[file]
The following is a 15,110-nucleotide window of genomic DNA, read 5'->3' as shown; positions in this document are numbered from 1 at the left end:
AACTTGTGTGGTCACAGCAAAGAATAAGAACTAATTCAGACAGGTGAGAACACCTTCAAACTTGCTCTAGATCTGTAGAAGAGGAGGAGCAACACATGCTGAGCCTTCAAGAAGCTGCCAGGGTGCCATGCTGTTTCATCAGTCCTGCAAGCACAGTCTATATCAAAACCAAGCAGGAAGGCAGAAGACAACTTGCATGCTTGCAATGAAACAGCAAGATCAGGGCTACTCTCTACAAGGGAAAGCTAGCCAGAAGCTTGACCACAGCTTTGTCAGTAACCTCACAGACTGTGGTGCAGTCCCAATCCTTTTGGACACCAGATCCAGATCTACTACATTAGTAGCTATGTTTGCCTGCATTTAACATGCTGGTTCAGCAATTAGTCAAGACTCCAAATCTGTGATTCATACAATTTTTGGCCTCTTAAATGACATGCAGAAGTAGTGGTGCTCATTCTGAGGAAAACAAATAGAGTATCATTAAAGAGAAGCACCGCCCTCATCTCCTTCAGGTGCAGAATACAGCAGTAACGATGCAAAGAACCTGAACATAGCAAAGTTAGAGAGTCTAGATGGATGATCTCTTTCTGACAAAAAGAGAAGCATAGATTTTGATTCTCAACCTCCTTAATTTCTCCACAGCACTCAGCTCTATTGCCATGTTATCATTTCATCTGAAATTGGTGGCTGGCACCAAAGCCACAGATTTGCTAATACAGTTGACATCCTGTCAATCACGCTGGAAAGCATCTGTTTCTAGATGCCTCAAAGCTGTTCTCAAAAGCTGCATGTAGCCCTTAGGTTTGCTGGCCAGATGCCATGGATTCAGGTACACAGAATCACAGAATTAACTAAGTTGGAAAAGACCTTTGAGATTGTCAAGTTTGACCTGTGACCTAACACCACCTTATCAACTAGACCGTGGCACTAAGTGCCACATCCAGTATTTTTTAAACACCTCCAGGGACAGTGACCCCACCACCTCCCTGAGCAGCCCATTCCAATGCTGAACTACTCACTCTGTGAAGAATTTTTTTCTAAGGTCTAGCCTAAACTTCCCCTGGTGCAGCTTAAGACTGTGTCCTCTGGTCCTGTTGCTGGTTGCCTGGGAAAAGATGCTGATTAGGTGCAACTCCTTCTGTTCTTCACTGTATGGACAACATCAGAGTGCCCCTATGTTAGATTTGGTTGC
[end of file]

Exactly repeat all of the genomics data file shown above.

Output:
The following is a 15,110-nucleotide window of genomic DNA, read 5'->3' as shown; positions in this document are numbered from 1 at the left end:
AACTTGTGTGGTCACAGCAAAGAATAAGAACTAATTCAGACAGGTGAGAACACCTTCAAACTTGCTCTAGATCTGTAGAAGAGGAGGAGCAACACATGCTGAGCCTTCAAGAAGCTGCCAGGGTGCCATGCTGTTTCATCAGTCCTGCAAGCACAGTCTATATCAAAACCAAGCAGGAAGGCAGAAGACAACTTGCATGCTTGCAATGAAACAGCAAGATCAGGGCTACTCTCTACAAGGGAAAGCTAGCCAGAAGCTTGACCACAGCTTTGTCAGTAACCTCACAGACTGTGGTGCAGTCCCAATCCTTTTGGACACCAGATCCAGATCTACTACATTAGTAGCTATGTTTGCCTGCATTTAACATGCTGGTTCAGCAATTAGTCAAGACTCCAAATCTGTGATTCATACAATTTTTGGCCTCTTAAATGACATGCAGAAGTAGTGGTGCTCATTCTGAGGAAAACAAATAGAGTATCATTAAAGAGAAGCACCGCCCTCATCTCCTTCAGGTGCAGAATACAGCAGTAACGATGCAAAGAACCTGAACATAGCAAAGTTAGAGAGTCTAGATGGATGATCTCTTTCTGACAAAAAGAGAAGCATAGATTTTGATTCTCAACCTCCTTAATTTCTCCACAGCACTCAGCTCTATTGCCATGTTATCATTTCATCTGAAATTGGTGGCTGGCACCAAAGCCACAGATTTGCTAATACAGTTGACATCCTGTCAATCACGCTGGAAAGCATCTGTTTCTAGATGCCTCAAAGCTGTTCTCAAAAGCTGCATGTAGCCCTTAGGTTTGCTGGCCAGATGCCATGGATTCAGGTACACAGAATCACAGAATTAACTAAGTTGGAAAAGACCTTTGAGATTGTCAAGTTTGACCTGTGACCTAACACCACCTTATCAACTAGACCGTGGCACTAAGTGCCACATCCAGTATTTTTTAAACACCTCCAGGGACAGTGACCCCACCACCTCCCTGAGCAGCCCATTCCAATGCTGAACTACTCACTCTGTGAAGAATTTTTTTCTAAGGTCTAGCCTAAACTTCCCCTGGTGCAGCTTAAGACTGTGTCCTCTGGTCCTGTTGCTGGTTGCCTGGGAAAAGATGCTGATTAGGTGCAACTCCTTCTGTTCTTCACTGTATGGACAACATCAGAGTGCCCCTATGTTAGATTTGGTTGC